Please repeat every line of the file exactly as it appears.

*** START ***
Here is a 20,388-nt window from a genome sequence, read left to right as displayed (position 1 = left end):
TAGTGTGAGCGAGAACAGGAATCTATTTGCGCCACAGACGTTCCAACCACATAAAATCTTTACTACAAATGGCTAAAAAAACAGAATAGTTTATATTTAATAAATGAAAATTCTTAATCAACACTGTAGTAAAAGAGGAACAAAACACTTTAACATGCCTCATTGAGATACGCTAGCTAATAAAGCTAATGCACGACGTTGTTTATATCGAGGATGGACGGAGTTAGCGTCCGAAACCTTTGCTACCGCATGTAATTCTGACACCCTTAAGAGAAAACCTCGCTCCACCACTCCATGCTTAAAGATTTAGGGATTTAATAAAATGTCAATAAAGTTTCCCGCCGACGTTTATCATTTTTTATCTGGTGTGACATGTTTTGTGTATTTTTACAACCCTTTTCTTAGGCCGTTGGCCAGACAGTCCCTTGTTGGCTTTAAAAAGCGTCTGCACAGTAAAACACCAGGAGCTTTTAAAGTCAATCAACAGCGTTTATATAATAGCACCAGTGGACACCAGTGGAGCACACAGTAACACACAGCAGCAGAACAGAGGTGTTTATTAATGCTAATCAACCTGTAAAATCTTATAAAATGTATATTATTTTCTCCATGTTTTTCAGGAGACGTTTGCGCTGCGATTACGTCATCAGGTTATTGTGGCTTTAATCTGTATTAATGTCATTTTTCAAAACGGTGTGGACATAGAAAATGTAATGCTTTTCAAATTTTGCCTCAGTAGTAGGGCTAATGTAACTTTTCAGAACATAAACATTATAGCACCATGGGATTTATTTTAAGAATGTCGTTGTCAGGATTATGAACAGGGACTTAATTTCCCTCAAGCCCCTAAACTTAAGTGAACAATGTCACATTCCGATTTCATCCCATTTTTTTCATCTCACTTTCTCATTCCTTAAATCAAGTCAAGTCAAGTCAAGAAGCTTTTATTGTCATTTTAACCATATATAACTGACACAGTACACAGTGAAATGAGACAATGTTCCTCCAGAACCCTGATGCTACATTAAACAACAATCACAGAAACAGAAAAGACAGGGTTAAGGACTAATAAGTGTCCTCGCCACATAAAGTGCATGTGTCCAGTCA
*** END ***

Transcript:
Here is a 20,388-nt window from a genome sequence, read left to right as displayed (position 1 = left end):
TAGTGTGAGCGAGAACAGGAATCTATTTGCGCCACAGACGTTCCAACCACATAAAATCTTTACTACAAATGGCTAAAAAAACAGAATAGTTTATATTTAATAAATGAAAATTCTTAATCAACACTGTAGTAAAAGAGGAACAAAACACTTTAACATGCCTCATTGAGATACGCTAGCTAATAAAGCTAATGCACGACGTTGTTTATATCGAGGATGGACGGAGTTAGCGTCCGAAACCTTTGCTACCGCATGTAATTCTGACACCCTTAAGAGAAAACCTCGCTCCACCACTCCATGCTTAAAGATTTAGGGATTTAATAAAATGTCAATAAAGTTTCCCGCCGACGTTTATCATTTTTTATCTGGTGTGACATGTTTTGTGTATTTTTACAACCCTTTTCTTAGGCCGTTGGCCAGACAGTCCCTTGTTGGCTTTAAAAAGCGTCTGCACAGTAAAACACCAGGAGCTTTTAAAGTCAATCAACAGCGTTTATATAATAGCACCAGTGGACACCAGTGGAGCACACAGTAACACACAGCAGCAGAACAGAGGTGTTTATTAATGCTAATCAACCTGTAAAATCTTATAAAATGTATATTATTTTCTCCATGTTTTTCAGGAGACGTTTGCGCTGCGATTACGTCATCAGGTTATTGTGGCTTTAATCTGTATTAATGTCATTTTTCAAAACGGTGTGGACATAGAAAATGTAATGCTTTTCAAATTTTGCCTCAGTAGTAGGGCTAATGTAACTTTTCAGAACATAAACATTATAGCACCATGGGATTTATTTTAAGAATGTCGTTGTCAGGATTATGAACAGGGACTTAATTTCCCTCAAGCCCCTAAACTTAAGTGAACAATGTCACATTCCGATTTCATCCCATTTTTTTCATCTCACTTTCTCATTCCTTAAATCAAGTCAAGTCAAGTCAAGAAGCTTTTATTGTCATTTTAACCATATATAACTGACACAGTACACAGTGAAATGAGACAATGTTCCTCCAGAACCCTGATGCTACATTAAACAACAATCACAGAAACAGAAAAGACAGGGTTAAGGACTAATAAGTGTCCTCGCCACATAAAGTGCATGTGTCCAGTCA